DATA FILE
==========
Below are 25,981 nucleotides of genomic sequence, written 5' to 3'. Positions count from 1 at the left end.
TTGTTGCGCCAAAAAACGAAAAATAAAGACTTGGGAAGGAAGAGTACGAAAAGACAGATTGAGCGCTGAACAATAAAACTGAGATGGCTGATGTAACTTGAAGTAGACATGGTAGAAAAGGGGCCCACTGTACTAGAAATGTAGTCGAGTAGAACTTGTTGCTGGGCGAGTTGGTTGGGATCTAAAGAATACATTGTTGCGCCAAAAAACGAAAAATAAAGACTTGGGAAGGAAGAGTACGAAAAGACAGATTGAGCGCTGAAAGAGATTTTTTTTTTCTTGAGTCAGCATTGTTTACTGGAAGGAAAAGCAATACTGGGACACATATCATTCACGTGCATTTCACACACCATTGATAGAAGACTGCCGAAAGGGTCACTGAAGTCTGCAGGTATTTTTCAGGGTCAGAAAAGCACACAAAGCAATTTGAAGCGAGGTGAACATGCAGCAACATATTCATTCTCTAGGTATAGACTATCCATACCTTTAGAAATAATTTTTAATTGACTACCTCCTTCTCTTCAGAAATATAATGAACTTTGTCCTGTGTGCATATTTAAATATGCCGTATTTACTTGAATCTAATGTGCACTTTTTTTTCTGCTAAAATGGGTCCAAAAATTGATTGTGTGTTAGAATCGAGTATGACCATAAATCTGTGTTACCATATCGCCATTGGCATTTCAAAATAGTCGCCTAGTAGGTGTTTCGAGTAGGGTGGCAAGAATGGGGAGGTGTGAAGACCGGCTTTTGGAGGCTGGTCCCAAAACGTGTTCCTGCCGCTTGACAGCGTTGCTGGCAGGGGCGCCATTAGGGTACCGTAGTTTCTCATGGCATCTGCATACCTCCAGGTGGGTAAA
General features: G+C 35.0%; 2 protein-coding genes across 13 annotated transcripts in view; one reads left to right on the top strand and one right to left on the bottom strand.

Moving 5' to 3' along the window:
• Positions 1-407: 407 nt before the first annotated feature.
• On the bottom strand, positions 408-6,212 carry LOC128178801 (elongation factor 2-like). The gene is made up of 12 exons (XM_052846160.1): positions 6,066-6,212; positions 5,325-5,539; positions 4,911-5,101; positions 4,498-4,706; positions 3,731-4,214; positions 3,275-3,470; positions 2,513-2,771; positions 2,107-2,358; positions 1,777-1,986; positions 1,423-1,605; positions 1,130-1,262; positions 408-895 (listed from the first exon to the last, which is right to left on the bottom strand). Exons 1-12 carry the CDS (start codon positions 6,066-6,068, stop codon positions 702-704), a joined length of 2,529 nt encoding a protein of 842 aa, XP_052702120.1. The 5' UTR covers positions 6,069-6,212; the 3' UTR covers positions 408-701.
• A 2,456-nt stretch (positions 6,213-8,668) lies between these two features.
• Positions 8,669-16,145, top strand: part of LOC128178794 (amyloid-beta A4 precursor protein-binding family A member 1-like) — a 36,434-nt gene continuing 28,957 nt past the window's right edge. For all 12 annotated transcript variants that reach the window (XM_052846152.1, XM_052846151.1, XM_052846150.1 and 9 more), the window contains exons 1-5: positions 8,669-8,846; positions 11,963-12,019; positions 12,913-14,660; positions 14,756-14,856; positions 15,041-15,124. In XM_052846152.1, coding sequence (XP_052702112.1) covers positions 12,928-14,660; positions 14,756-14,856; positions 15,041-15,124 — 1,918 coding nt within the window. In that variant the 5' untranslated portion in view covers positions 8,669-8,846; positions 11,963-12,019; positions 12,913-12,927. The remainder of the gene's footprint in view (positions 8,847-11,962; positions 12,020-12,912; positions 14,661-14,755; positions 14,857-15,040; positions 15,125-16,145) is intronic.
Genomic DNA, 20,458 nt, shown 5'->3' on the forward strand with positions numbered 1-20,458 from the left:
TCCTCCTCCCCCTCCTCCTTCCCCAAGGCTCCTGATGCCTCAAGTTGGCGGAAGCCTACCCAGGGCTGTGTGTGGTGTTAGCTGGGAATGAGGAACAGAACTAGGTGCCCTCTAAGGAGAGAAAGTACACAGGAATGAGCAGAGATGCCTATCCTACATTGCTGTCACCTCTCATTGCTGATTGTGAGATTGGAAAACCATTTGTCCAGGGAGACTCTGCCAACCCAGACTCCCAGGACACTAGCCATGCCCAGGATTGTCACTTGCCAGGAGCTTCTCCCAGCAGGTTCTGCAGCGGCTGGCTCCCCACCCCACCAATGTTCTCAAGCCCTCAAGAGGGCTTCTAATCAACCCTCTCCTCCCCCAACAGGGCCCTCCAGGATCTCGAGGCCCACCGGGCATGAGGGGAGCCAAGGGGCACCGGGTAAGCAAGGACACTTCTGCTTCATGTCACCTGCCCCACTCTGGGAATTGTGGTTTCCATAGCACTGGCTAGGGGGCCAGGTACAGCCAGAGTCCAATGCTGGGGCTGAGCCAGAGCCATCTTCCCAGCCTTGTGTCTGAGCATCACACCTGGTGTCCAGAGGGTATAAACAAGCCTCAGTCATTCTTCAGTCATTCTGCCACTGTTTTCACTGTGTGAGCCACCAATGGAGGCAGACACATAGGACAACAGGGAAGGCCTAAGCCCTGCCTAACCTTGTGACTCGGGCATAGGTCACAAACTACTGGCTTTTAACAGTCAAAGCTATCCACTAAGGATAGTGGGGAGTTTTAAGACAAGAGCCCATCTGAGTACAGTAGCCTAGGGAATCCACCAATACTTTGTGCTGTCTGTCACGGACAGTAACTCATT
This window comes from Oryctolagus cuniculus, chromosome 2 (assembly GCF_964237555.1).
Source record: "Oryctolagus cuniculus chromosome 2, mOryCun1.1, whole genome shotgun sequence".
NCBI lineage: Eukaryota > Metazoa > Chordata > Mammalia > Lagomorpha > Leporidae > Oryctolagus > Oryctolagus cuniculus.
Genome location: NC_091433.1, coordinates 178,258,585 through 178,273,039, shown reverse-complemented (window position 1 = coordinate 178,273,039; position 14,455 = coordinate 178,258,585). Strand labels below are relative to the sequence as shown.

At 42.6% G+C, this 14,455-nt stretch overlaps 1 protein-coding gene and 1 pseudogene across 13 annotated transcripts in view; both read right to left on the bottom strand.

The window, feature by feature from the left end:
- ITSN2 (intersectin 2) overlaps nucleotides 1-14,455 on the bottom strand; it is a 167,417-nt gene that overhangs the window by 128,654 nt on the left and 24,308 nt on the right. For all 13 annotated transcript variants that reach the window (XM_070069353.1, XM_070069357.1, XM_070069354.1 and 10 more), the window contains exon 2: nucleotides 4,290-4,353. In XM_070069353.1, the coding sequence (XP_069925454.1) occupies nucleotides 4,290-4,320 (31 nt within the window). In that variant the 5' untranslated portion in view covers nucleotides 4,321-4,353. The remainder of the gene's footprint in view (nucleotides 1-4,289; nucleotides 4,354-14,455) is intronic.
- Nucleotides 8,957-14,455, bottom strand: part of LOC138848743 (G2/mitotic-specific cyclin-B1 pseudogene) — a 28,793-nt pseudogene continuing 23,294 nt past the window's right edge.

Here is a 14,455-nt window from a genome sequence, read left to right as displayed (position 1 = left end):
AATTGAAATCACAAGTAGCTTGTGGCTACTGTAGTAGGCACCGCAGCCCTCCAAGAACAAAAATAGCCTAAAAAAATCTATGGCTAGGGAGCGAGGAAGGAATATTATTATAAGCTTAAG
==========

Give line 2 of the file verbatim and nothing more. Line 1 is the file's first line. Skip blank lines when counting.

TTGTTGCGCCAAAAAACGAAAAATAAAGACTTGGGAAGGAAGAGTACGAAAAGACAGATTGAGCGCTGAACAATAAAACTGAGATGGCTGATGTAACTTGAAGTAGACATGGTAGAAAAGGGGCCCACTGTACTAGAAATGTAGTCGAGTAGAACTTGTTGCTGGGCGAGTTGGTTGGGATCTAAAGAATACATTGTTGCGCCAAAAAACGAAAAATAAAGACTTGGGAAGGAAGAGTACGAAAAGACAGATTGAGCGCTGAAAGAGATTTTTTTTTTCTTGAGTCAGCATTGTTTACTGGAAGGAAAAGCAATACTGGGACACATATCATTCACGTGCATTTCACACACCATTGATAGAAGACTGCCGAAAGGGTCACTGAAGTCTGCAGGTATTTTTCAGGGTCAGAAAAGCACACAAAGCAATTTGAAGCGAGGTGAACATGCAGCAACATATTCATTCTCTAGGTATAGACTATCCATACCTTTAGAAATAATTTTTAATTGACTACCTCCTTCTCTTCAGAAATATAATGAACTTTGTCCTGTGTGCATATTTAAATATGCCGTATTTACTTGAATCTAATGTGCACTTTTTTTTCTGCTAAAATGGGTCCAAAAATTGATTGTGTGTTAGAATCGAGTATGACCATAAATCTGTGTTACCATATCGCCATTGGCATTTCAAAATAGTCGCCTAGTAGGTGTTTCGAGTAGGGTGGCAAGAATGGGGAGGTGTGAAGACCGGCTTTTGGAGGCTGGTCCCAAAACGTGTTCCTGCCGCTTGACAGCGTTGCTGGCAGGGGCGCCATTAGGGTACCGTAGTTTCTCATGGCATCTGCATACCTCCAGGTGGGTAAA